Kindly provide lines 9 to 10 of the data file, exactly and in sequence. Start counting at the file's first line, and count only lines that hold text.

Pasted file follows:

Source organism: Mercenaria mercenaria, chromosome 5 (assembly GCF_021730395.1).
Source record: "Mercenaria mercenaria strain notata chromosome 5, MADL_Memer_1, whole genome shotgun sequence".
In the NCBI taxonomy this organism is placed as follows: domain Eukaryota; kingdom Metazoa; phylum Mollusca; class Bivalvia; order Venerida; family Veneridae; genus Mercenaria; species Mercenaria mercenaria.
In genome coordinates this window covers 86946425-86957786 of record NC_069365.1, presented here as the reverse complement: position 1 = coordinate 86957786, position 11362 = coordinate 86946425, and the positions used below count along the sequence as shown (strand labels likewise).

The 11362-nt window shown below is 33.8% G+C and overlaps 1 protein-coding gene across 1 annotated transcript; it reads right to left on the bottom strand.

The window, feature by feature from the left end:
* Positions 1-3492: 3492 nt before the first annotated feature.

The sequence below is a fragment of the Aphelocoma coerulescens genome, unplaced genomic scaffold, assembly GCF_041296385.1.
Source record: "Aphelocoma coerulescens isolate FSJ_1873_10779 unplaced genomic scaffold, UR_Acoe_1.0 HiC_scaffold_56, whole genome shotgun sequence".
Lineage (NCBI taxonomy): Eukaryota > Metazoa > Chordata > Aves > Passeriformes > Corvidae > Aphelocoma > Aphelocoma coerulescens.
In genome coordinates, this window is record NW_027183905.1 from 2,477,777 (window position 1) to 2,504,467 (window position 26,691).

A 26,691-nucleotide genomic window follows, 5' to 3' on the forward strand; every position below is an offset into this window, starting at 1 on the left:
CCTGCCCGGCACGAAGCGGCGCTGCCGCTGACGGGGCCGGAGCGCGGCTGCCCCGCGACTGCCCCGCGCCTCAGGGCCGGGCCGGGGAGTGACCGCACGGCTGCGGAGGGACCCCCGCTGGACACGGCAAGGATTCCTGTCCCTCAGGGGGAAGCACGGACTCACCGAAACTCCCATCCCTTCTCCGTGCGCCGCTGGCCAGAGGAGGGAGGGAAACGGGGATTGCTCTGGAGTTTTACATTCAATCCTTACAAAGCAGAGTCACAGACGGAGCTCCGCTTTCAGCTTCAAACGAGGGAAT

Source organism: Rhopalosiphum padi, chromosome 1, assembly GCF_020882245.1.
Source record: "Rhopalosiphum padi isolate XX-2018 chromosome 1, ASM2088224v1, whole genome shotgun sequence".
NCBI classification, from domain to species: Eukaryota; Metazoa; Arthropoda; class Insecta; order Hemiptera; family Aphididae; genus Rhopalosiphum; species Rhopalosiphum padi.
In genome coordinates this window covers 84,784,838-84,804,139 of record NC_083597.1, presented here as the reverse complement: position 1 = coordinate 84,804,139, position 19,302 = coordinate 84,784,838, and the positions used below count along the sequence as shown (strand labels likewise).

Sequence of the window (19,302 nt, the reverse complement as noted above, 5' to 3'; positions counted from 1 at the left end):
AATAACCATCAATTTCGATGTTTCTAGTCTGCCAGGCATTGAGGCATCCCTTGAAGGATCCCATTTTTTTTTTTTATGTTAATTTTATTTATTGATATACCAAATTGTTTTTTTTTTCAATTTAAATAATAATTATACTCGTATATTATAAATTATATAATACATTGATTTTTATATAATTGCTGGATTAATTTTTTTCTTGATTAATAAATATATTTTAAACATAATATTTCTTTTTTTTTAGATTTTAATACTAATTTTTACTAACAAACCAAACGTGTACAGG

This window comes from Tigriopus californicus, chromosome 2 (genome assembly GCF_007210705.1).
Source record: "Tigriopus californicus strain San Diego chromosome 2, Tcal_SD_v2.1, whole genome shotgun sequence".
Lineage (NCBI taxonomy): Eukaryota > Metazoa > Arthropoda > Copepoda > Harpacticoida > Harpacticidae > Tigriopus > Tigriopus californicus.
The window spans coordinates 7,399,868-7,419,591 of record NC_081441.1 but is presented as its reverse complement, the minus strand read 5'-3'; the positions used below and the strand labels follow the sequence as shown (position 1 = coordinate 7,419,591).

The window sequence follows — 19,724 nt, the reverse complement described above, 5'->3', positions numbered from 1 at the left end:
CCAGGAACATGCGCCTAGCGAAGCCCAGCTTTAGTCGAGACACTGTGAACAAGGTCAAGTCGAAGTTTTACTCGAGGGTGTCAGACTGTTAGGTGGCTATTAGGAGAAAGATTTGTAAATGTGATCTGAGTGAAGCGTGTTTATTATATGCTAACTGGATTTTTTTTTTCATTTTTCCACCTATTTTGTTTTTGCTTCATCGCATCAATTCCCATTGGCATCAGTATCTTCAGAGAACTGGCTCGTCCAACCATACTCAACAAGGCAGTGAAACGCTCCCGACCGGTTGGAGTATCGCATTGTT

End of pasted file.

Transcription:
Source record: "Aphelocoma coerulescens isolate FSJ_1873_10779 unplaced genomic scaffold, UR_Acoe_1.0 HiC_scaffold_56, whole genome shotgun sequence".
Lineage (NCBI taxonomy): Eukaryota > Metazoa > Chordata > Aves > Passeriformes > Corvidae > Aphelocoma > Aphelocoma coerulescens.